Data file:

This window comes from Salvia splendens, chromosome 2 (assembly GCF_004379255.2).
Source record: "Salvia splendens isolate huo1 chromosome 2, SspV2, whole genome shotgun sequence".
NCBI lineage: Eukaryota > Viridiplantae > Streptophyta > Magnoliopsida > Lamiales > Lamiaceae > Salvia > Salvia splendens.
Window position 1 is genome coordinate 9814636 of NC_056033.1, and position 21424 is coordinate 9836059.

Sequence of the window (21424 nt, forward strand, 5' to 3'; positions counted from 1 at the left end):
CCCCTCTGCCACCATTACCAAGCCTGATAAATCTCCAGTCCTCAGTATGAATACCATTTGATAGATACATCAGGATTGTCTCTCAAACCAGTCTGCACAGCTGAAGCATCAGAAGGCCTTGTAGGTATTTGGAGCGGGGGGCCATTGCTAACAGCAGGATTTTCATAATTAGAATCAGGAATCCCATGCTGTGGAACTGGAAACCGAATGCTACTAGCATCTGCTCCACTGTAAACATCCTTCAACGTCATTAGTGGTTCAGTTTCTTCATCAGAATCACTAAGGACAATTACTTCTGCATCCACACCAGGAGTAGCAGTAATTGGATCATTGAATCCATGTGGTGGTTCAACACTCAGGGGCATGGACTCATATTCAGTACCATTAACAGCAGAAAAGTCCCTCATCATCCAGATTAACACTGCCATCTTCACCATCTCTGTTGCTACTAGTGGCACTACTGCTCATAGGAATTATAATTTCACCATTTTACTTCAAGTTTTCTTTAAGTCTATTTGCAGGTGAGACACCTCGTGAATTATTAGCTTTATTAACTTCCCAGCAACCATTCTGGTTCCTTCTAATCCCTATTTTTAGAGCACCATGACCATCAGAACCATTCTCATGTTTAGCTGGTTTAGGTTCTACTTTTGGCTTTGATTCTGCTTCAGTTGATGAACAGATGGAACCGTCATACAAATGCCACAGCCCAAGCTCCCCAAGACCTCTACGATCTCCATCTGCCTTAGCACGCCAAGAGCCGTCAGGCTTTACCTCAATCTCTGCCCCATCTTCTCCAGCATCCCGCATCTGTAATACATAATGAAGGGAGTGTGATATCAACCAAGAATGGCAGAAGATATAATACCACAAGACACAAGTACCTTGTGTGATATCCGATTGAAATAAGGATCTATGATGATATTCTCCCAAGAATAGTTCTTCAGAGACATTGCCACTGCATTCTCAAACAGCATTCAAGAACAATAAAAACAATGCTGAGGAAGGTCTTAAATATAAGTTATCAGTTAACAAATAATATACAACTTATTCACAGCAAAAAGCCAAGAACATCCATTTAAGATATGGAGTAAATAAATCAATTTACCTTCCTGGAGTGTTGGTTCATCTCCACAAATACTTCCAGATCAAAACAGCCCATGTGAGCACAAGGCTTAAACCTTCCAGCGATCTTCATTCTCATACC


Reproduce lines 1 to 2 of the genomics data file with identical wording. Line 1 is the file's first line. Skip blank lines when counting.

This window comes from Salvia splendens, chromosome 2 (assembly GCF_004379255.2).
Source record: "Salvia splendens isolate huo1 chromosome 2, SspV2, whole genome shotgun sequence".